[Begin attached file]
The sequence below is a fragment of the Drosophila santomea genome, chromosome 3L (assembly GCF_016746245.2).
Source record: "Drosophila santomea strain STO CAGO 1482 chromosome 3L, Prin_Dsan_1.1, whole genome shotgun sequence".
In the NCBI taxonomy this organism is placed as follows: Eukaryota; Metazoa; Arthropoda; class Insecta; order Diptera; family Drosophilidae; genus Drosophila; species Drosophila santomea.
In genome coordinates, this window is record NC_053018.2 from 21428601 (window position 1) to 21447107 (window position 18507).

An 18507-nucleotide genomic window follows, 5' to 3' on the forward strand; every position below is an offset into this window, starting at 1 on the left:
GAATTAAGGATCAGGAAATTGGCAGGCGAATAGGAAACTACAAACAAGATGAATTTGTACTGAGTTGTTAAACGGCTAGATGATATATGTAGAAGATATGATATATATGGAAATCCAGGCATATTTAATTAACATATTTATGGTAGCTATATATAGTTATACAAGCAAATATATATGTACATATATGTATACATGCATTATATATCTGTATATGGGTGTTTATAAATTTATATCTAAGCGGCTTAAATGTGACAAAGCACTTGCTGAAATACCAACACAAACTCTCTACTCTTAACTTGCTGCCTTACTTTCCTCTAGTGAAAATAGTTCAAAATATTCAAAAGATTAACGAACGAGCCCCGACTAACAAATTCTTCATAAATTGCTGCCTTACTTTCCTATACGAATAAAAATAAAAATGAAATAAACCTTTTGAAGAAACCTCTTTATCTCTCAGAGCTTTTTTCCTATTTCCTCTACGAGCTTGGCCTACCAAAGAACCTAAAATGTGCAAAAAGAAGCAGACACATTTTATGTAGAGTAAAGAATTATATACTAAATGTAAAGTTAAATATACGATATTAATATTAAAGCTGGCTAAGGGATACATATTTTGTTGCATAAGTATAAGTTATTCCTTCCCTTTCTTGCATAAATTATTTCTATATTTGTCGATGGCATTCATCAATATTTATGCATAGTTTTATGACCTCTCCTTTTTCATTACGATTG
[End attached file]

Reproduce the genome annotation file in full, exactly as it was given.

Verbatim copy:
The sequence below is a fragment of the Drosophila santomea genome, chromosome 3L (assembly GCF_016746245.2).
Source record: "Drosophila santomea strain STO CAGO 1482 chromosome 3L, Prin_Dsan_1.1, whole genome shotgun sequence".
In the NCBI taxonomy this organism is placed as follows: Eukaryota; Metazoa; Arthropoda; class Insecta; order Diptera; family Drosophilidae; genus Drosophila; species Drosophila santomea.
In genome coordinates, this window is record NC_053018.2 from 21428601 (window position 1) to 21447107 (window position 18507).

An 18507-nucleotide genomic window follows, 5' to 3' on the forward strand; every position below is an offset into this window, starting at 1 on the left:
GAATTAAGGATCAGGAAATTGGCAGGCGAATAGGAAACTACAAACAAGATGAATTTGTACTGAGTTGTTAAACGGCTAGATGATATATGTAGAAGATATGATATATATGGAAATCCAGGCATATTTAATTAACATATTTATGGTAGCTATATATAGTTATACAAGCAAATATATATGTACATATATGTATACATGCATTATATATCTGTATATGGGTGTTTATAAATTTATATCTAAGCGGCTTAAATGTGACAAAGCACTTGCTGAAATACCAACACAAACTCTCTACTCTTAACTTGCTGCCTTACTTTCCTCTAGTGAAAATAGTTCAAAATATTCAAAAGATTAACGAACGAGCCCCGACTAACAAATTCTTCATAAATTGCTGCCTTACTTTCCTATACGAATAAAAATAAAAATGAAATAAACCTTTTGAAGAAACCTCTTTATCTCTCAGAGCTTTTTTCCTATTTCCTCTACGAGCTTGGCCTACCAAAGAACCTAAAATGTGCAAAAAGAAGCAGACACATTTTATGTAGAGTAAAGAATTATATACTAAATGTAAAGTTAAATATACGATATTAATATTAAAGCTGGCTAAGGGATACATATTTTGTTGCATAAGTATAAGTTATTCCTTCCCTTTCTTGCATAAATTATTTCTATATTTGTCGATGGCATTCATCAATATTTATGCATAGTTTTATGACCTCTCCTTTTTCATTACGATTG